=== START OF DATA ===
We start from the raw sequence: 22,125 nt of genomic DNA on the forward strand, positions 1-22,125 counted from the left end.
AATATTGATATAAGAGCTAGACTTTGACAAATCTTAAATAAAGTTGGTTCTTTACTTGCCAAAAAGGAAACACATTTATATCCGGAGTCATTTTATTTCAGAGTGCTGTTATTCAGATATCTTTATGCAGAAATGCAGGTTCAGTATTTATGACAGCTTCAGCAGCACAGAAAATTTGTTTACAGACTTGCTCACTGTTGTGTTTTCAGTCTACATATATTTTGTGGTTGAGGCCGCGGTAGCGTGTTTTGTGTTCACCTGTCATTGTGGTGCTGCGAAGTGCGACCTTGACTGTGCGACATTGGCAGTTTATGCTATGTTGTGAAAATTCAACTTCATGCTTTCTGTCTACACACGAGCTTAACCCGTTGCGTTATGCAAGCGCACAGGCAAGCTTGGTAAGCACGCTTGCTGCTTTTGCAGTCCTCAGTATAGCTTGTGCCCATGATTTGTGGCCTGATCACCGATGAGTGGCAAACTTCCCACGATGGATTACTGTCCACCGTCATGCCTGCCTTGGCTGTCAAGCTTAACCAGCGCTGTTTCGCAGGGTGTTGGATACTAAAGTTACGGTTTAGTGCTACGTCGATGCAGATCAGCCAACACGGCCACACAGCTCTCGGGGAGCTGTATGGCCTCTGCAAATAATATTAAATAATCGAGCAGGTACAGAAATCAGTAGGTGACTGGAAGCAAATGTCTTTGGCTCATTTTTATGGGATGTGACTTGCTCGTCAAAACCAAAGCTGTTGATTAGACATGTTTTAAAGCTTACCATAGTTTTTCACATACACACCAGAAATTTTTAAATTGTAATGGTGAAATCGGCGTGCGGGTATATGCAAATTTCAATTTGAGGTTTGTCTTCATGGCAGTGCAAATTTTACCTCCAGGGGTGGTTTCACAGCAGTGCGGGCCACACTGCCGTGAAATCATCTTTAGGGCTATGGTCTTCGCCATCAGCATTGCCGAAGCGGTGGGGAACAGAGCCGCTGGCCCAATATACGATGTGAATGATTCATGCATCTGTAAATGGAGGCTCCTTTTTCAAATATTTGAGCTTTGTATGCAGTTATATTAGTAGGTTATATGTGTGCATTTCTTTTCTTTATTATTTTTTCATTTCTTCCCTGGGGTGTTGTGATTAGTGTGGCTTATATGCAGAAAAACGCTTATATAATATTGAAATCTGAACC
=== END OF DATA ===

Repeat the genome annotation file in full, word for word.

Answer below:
We start from the raw sequence: 22,125 nt of genomic DNA on the forward strand, positions 1-22,125 counted from the left end.
AATATTGATATAAGAGCTAGACTTTGACAAATCTTAAATAAAGTTGGTTCTTTACTTGCCAAAAAGGAAACACATTTATATCCGGAGTCATTTTATTTCAGAGTGCTGTTATTCAGATATCTTTATGCAGAAATGCAGGTTCAGTATTTATGACAGCTTCAGCAGCACAGAAAATTTGTTTACAGACTTGCTCACTGTTGTGTTTTCAGTCTACATATATTTTGTGGTTGAGGCCGCGGTAGCGTGTTTTGTGTTCACCTGTCATTGTGGTGCTGCGAAGTGCGACCTTGACTGTGCGACATTGGCAGTTTATGCTATGTTGTGAAAATTCAACTTCATGCTTTCTGTCTACACACGAGCTTAACCCGTTGCGTTATGCAAGCGCACAGGCAAGCTTGGTAAGCACGCTTGCTGCTTTTGCAGTCCTCAGTATAGCTTGTGCCCATGATTTGTGGCCTGATCACCGATGAGTGGCAAACTTCCCACGATGGATTACTGTCCACCGTCATGCCTGCCTTGGCTGTCAAGCTTAACCAGCGCTGTTTCGCAGGGTGTTGGATACTAAAGTTACGGTTTAGTGCTACGTCGATGCAGATCAGCCAACACGGCCACACAGCTCTCGGGGAGCTGTATGGCCTCTGCAAATAATATTAAATAATCGAGCAGGTACAGAAATCAGTAGGTGACTGGAAGCAAATGTCTTTGGCTCATTTTTATGGGATGTGACTTGCTCGTCAAAACCAAAGCTGTTGATTAGACATGTTTTAAAGCTTACCATAGTTTTTCACATACACACCAGAAATTTTTAAATTGTAATGGTGAAATCGGCGTGCGGGTATATGCAAATTTCAATTTGAGGTTTGTCTTCATGGCAGTGCAAATTTTACCTCCAGGGGTGGTTTCACAGCAGTGCGGGCCACACTGCCGTGAAATCATCTTTAGGGCTATGGTCTTCGCCATCAGCATTGCCGAAGCGGTGGGGAACAGAGCCGCTGGCCCAATATACGATGTGAATGATTCATGCATCTGTAAATGGAGGCTCCTTTTTCAAATATTTGAGCTTTGTATGCAGTTATATTAGTAGGTTATATGTGTGCATTTCTTTTCTTTATTATTTTTTCATTTCTTCCCTGGGGTGTTGTGATTAGTGTGGCTTATATGCAGAAAAACGCTTATATAATATTGAAATCTGAACC